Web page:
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View Poll Results: ...
Paris 21 60.00%
Christchurch 14 40.00%
Voters: 35. You may not vote on this poll

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Old 04-18-2011, 06:32 AM
 
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Those who voted for Paris obviously never spent much winters up there : sometimes when there are cold spells in January (not every year I agree) and at night, temperatures can plummet as low as -20° C! yes it happens in Paris, from time to time (about every 5 or 6 years). And due to the high humidity, it feels more like -25°C!
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Old 04-18-2011, 12:46 PM
 
Location: motueka nz
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Quote:
Originally Posted by pigeonhole View Post
Those who voted for Paris obviously never spent much winters up there : sometimes when there are cold spells in January (not every year I agree) and at night, temperatures can plummet as low as -20° C! yes it happens in Paris, from time to time (about every 5 or 6 years). And due to the high humidity, it feels more like -25°C!
Is there any index that shows higher humidity increasing the feeling of cold?
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Old 04-19-2011, 04:26 AM
 
Location: The western periphery of Terra Australis
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Originally Posted by Stoney63 View Post
Is there any index that shows higher humidity increasing the feeling of cold?
I've heard that humidity does make a place feel colder as well as hotter, kind of like a reverse heat index, and from personal experience this does SEEM to be the case, although there are other factors like lack of sunshine/wind/precipitation.
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Old 04-19-2011, 09:13 AM
 
Location: Toronto
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Quote:
Originally Posted by Stoney63 View Post
Is there any index that shows higher humidity increasing the feeling of cold?
Quote:
Originally Posted by Trimac20 View Post
I've heard that humidity does make a place feel colder as well as hotter, kind of like a reverse heat index, and from personal experience this does SEEM to be the case, although there are other factors like lack of sunshine/wind/precipitation.
But for all the people who feel the effect of humidity at cool temperatures, I've never seen any type of measuring or quantifying of it the way the wind chills, humidex/heat index have done. I mean those measurements are based on subjective feelings of the human body too, so why not?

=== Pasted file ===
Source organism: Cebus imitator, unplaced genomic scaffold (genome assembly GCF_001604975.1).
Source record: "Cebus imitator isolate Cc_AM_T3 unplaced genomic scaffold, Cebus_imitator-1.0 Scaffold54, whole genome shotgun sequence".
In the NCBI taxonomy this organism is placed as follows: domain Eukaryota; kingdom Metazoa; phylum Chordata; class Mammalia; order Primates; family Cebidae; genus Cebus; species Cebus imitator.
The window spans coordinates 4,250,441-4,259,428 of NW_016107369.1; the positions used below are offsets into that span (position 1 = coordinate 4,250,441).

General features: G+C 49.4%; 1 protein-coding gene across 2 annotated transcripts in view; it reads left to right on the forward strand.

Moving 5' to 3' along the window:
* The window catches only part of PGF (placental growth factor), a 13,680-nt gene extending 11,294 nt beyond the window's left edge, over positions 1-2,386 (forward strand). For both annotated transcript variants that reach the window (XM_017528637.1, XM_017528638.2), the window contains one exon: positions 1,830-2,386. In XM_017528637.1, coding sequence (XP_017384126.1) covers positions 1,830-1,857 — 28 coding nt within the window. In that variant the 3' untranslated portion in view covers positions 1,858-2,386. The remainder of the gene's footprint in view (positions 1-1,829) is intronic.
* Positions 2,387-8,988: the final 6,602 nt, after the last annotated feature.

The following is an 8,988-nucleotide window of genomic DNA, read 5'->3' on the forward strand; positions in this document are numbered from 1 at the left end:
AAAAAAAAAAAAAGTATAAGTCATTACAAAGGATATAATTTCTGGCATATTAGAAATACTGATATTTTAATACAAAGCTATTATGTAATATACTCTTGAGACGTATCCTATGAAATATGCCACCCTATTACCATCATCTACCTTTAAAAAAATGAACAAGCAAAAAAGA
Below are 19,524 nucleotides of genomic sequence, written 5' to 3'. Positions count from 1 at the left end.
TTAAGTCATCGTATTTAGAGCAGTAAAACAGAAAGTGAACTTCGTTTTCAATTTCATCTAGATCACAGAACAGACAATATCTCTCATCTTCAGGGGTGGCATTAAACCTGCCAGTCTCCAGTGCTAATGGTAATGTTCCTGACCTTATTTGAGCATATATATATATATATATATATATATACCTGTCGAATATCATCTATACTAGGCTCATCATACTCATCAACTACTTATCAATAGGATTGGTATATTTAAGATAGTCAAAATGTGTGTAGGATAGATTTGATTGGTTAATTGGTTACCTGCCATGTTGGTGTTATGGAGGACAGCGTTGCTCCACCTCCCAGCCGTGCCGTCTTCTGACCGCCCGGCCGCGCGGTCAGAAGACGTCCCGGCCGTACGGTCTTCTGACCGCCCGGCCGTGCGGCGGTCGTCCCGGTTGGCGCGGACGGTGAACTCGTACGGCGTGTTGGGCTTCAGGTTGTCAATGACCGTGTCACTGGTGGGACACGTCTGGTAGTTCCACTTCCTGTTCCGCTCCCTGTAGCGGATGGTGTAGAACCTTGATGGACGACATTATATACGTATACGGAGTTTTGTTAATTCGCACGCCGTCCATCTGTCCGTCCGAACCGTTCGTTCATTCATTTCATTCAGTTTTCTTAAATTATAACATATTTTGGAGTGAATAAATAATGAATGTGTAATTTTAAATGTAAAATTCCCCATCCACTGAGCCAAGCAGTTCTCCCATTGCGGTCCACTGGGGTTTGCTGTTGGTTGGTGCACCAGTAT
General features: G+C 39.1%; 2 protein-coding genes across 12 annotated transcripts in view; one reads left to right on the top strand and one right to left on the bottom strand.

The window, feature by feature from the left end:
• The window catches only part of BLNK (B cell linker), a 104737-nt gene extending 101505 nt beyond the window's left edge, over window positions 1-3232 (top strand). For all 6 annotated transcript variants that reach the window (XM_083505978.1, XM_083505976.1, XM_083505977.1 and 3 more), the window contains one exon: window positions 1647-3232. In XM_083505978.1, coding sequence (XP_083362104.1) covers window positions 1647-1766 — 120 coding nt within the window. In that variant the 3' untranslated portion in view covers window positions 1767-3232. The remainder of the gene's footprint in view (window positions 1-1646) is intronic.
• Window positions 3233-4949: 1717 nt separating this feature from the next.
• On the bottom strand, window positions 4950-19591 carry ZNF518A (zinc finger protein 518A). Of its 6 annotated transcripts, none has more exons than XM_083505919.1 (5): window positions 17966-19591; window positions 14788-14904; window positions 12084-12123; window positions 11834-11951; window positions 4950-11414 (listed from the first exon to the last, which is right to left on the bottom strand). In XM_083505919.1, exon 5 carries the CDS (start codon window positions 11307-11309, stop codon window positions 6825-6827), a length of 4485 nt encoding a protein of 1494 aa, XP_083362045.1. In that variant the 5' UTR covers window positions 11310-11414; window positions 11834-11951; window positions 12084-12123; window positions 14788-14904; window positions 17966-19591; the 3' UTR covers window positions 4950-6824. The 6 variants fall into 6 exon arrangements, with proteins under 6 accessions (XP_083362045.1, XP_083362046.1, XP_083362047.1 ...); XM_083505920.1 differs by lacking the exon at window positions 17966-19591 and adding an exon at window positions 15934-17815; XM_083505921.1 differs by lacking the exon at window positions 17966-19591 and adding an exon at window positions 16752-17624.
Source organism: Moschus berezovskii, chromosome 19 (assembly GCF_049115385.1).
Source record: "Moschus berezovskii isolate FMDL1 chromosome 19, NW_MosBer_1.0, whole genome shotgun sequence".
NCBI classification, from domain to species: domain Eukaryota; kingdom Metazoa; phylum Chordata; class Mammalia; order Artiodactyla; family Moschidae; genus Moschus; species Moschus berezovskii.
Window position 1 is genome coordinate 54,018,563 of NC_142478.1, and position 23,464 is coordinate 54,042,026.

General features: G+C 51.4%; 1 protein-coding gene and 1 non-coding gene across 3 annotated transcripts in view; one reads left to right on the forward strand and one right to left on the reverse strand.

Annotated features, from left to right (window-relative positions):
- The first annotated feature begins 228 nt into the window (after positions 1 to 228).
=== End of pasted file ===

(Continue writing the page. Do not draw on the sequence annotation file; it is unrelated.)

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Old 04-19-2011, 11:27 AM
 
Location: motueka nz
504 posts, read 994,837 times
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Quote:
Originally Posted by Trimac20 View Post
I've heard that humidity does make a place feel colder as well as hotter, kind of like a reverse heat index, and from personal experience this does SEEM to be the case, although there are other factors like lack of sunshine/wind/precipitation.
I think the other factors are often overlooked. In different jobs I have done, the higher the humidity (at any temperature) the slower the rate of heat loss.
A reverse heat index would imply that as absolute humidity drops, humidity increases in it's ability to cool. It doesn't make sense to me( unless someone can explain it better)

Quote:
Originally Posted by Stumbler. View Post
But for all the people who feel the effect of humidity at cool temperatures, I've never seen any type of measuring or quantifying of it the way the wind chills, humidex/heat index have done. I mean those measurements are based on subjective feelings of the human body too, so why not?
Is it actually humidity they are feeling though? Subjectivity is fine, but awareness is better in my humble opinion.
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Old 04-19-2011, 12:45 PM
 
Location: Toronto
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Quote:
Originally Posted by Stoney63 View Post
I think the other factors are often overlooked. In different jobs I have done, the higher the humidity (at any temperature) the slower the rate of heat loss.
A reverse heat index would imply that as absolute humidity drops, humidity increases in it's ability to cool. It doesn't make sense to me( unless someone can explain it better)


Is it actually humidity they are feeling though? Subjectivity is fine, but awareness is better in my humble opinion.
Yeah, but I'm thinking that the humidity at low temperatures make it also harder for your body to warm up, right? Just as at high temperatures it makes it harder for your body to cool down. If they can make an index for one, couldn't they do so for the other.

I mean, isn't it like how you get cold fast in wet clothes rather than dry clothes when it's chilly outside (since your body heat goes into warming/evaporating the water around you rather than warming you)? Or how you could easily get hypothermia from staying in water that is even at room temperature.